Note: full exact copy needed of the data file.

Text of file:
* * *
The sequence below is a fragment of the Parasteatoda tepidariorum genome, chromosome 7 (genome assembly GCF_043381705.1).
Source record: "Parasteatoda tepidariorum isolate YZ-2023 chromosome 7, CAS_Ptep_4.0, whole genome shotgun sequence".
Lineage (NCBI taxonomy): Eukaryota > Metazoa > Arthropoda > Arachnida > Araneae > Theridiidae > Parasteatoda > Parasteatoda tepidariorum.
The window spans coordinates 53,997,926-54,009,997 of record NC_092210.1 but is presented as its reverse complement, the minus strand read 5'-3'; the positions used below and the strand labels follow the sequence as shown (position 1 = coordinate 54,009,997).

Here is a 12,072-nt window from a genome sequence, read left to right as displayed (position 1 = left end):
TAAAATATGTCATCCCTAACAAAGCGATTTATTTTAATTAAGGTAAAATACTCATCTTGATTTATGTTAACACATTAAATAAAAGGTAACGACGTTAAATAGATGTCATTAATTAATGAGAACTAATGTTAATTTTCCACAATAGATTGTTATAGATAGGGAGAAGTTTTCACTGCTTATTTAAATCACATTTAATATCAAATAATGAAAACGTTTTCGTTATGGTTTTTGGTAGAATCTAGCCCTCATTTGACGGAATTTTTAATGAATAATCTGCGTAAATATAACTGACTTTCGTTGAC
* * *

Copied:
The sequence below is a fragment of the Parasteatoda tepidariorum genome, chromosome 7 (genome assembly GCF_043381705.1).
Source record: "Parasteatoda tepidariorum isolate YZ-2023 chromosome 7, CAS_Ptep_4.0, whole genome shotgun sequence".
Lineage (NCBI taxonomy): Eukaryota > Metazoa > Arthropoda > Arachnida > Araneae > Theridiidae > Parasteatoda > Parasteatoda tepidariorum.
The window spans coordinates 53,997,926-54,009,997 of record NC_092210.1 but is presented as its reverse complement, the minus strand read 5'-3'; the positions used below and the strand labels follow the sequence as shown (position 1 = coordinate 54,009,997).

Here is a 12,072-nt window from a genome sequence, read left to right as displayed (position 1 = left end):
TAAAATATGTCATCCCTAACAAAGCGATTTATTTTAATTAAGGTAAAATACTCATCTTGATTTATGTTAACACATTAAATAAAAGGTAACGACGTTAAATAGATGTCATTAATTAATGAGAACTAATGTTAATTTTCCACAATAGATTGTTATAGATAGGGAGAAGTTTTCACTGCTTATTTAAATCACATTTAATATCAAATAATGAAAACGTTTTCGTTATGGTTTTTGGTAGAATCTAGCCCTCATTTGACGGAATTTTTAATGAATAATCTGCGTAAATATAACTGACTTTCGTTGAC